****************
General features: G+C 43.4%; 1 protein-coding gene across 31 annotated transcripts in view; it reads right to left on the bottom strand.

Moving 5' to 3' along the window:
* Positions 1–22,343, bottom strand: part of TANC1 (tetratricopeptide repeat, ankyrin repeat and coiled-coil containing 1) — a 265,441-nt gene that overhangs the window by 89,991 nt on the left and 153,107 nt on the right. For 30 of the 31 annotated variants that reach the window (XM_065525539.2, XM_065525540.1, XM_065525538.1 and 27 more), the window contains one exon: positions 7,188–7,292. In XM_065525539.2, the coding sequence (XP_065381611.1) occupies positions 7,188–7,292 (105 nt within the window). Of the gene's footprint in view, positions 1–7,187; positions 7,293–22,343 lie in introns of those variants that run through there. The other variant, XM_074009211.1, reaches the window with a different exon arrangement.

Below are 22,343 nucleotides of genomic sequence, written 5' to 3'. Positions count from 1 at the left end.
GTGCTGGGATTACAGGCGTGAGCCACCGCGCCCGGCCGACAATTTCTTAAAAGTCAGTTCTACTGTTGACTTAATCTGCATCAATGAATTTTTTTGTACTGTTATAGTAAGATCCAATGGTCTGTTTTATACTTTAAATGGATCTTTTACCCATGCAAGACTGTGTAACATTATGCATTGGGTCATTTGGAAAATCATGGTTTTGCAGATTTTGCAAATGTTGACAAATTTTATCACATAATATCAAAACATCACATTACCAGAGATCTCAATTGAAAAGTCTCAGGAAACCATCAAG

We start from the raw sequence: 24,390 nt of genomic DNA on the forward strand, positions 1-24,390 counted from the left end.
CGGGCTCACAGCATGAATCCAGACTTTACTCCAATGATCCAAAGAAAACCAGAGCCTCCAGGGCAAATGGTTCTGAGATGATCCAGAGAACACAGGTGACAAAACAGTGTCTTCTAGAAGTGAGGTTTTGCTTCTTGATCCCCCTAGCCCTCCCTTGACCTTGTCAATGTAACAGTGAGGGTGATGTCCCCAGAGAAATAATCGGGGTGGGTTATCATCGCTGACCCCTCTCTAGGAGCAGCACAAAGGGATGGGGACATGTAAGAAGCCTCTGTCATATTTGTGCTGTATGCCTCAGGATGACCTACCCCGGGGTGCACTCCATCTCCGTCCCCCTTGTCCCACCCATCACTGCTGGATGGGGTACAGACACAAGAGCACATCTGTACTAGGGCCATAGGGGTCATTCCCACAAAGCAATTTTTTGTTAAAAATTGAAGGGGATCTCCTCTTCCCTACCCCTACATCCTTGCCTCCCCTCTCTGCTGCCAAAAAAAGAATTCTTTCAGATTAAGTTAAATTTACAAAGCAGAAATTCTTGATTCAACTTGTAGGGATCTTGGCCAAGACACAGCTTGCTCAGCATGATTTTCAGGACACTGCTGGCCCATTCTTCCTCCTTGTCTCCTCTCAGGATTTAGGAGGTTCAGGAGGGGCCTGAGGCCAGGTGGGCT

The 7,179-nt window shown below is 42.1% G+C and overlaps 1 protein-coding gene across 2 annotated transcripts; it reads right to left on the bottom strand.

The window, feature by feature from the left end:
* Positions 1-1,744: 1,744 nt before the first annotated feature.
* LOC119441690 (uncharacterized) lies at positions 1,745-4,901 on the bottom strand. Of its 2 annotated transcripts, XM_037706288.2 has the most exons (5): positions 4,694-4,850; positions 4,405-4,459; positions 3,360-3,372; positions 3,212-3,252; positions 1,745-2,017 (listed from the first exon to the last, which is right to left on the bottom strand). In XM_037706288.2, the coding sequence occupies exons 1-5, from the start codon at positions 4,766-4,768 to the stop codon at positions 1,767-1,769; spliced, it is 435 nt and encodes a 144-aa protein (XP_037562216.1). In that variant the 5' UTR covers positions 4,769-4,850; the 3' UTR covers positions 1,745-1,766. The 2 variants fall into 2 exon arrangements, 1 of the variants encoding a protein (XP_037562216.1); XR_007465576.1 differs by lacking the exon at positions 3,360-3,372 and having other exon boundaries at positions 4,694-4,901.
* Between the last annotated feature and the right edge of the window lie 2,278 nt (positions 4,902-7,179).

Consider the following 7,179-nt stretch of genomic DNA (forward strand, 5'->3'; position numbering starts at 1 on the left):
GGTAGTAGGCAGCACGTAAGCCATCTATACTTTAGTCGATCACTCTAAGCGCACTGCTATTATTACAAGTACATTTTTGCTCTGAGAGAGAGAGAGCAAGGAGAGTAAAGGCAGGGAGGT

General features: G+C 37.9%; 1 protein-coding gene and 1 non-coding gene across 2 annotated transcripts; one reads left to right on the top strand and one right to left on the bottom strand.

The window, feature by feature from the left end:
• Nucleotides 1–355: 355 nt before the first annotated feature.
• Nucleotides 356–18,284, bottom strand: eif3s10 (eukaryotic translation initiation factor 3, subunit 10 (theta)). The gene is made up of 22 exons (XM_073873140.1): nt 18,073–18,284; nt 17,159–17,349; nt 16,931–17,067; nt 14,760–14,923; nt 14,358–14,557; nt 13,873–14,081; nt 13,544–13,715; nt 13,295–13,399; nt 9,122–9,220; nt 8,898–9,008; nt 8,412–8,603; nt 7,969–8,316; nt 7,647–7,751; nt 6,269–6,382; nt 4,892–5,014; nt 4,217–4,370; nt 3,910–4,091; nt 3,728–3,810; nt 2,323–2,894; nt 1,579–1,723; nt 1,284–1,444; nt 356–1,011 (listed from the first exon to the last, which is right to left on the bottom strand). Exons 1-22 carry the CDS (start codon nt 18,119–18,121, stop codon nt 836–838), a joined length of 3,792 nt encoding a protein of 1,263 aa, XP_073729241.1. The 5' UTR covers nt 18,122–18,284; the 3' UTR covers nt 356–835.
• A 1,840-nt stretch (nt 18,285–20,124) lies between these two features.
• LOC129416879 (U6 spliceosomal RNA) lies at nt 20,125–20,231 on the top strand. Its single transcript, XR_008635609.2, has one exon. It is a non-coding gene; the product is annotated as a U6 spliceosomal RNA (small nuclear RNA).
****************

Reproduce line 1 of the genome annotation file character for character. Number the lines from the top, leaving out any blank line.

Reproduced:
General features: G+C 43.4%; 1 protein-coding gene across 31 annotated transcripts in view; it reads right to left on the bottom strand.